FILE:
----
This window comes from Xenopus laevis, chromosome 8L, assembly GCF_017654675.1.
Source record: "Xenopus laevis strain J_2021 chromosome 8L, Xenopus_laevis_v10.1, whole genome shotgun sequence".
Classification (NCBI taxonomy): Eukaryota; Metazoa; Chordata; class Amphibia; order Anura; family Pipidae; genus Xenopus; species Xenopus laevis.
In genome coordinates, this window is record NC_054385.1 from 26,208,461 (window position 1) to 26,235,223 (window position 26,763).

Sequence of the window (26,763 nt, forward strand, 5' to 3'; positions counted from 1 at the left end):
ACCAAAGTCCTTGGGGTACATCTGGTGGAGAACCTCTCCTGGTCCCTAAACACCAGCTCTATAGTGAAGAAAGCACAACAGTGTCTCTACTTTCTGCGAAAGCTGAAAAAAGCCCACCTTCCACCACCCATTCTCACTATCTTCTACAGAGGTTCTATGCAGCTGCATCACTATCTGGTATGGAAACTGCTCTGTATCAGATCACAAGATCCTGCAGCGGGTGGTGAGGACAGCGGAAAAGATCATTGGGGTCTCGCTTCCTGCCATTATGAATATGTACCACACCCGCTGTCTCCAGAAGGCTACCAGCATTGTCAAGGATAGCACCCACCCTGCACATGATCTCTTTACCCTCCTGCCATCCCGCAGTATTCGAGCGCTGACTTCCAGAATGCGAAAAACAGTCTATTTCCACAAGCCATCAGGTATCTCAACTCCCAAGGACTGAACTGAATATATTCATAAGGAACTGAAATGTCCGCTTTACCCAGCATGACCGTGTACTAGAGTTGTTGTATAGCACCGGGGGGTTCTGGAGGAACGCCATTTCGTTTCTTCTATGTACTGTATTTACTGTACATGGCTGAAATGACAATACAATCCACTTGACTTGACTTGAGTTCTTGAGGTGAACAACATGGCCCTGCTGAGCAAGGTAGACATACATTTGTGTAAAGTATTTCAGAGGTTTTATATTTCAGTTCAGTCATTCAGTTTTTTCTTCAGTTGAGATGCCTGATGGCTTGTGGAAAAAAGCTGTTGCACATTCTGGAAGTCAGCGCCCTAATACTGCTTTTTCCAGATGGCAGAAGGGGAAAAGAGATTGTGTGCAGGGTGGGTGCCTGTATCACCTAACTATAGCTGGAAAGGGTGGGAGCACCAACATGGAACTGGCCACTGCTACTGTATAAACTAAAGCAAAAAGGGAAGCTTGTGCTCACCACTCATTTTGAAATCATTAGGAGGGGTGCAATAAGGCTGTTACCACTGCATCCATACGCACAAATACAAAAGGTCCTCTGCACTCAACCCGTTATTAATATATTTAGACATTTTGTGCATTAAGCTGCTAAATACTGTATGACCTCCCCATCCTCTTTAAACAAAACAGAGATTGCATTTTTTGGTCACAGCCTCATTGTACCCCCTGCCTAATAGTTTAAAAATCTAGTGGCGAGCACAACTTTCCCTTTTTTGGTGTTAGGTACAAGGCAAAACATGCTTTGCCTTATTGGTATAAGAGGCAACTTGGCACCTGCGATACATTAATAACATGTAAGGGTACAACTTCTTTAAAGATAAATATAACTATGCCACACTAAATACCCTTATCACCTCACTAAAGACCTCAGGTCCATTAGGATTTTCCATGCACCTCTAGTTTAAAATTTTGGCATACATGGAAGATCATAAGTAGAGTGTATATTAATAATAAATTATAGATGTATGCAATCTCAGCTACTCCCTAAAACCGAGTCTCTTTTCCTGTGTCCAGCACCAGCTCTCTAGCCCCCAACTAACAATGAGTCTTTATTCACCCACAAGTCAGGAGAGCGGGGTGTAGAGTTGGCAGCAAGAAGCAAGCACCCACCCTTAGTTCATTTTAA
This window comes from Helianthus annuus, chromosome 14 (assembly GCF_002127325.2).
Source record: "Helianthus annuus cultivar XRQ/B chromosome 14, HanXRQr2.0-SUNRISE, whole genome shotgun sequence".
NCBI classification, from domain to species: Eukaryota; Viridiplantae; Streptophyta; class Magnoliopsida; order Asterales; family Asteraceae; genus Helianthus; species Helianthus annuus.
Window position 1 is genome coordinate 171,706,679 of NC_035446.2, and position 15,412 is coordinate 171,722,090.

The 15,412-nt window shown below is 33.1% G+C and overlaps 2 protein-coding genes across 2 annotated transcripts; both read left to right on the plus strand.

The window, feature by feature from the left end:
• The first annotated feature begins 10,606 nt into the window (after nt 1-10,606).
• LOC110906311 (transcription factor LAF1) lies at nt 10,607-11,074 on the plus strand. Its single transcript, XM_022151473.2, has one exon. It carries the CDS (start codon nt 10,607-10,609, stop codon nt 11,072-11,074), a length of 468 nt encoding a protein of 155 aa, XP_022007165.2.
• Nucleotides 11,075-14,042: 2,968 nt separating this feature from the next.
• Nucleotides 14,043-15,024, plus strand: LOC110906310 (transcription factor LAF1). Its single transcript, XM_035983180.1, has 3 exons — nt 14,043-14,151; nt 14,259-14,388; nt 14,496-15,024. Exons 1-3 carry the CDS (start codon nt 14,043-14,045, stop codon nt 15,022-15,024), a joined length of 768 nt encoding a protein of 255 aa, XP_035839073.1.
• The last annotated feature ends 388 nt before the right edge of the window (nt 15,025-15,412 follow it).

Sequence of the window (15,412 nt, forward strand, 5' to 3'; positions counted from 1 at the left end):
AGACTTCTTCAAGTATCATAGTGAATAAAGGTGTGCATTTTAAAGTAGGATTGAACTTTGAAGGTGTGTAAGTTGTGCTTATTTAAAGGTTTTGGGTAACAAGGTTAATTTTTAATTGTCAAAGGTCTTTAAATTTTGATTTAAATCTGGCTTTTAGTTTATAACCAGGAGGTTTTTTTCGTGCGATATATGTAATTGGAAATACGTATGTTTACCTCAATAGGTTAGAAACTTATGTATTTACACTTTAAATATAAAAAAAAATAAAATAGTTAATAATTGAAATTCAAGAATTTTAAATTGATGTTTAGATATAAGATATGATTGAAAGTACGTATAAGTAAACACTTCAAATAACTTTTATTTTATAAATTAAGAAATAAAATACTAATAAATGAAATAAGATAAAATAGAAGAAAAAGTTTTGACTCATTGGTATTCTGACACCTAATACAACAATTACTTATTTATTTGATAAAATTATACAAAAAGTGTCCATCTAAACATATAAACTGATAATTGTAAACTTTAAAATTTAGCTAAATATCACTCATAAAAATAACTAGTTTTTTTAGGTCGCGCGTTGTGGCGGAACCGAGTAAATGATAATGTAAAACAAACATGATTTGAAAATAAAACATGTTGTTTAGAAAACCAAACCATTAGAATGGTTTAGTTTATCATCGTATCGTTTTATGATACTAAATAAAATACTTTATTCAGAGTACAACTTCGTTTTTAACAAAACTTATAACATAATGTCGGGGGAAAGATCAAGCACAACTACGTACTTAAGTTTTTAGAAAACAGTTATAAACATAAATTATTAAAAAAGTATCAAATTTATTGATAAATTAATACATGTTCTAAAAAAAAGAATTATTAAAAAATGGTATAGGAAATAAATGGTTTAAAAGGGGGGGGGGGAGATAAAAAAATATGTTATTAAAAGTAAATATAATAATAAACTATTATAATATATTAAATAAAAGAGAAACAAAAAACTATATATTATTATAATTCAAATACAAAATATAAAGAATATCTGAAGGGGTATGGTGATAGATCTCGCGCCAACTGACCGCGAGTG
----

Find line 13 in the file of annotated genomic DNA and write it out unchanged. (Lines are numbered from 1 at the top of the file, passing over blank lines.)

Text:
• The first annotated feature begins 10,606 nt into the window (after nt 1-10,606).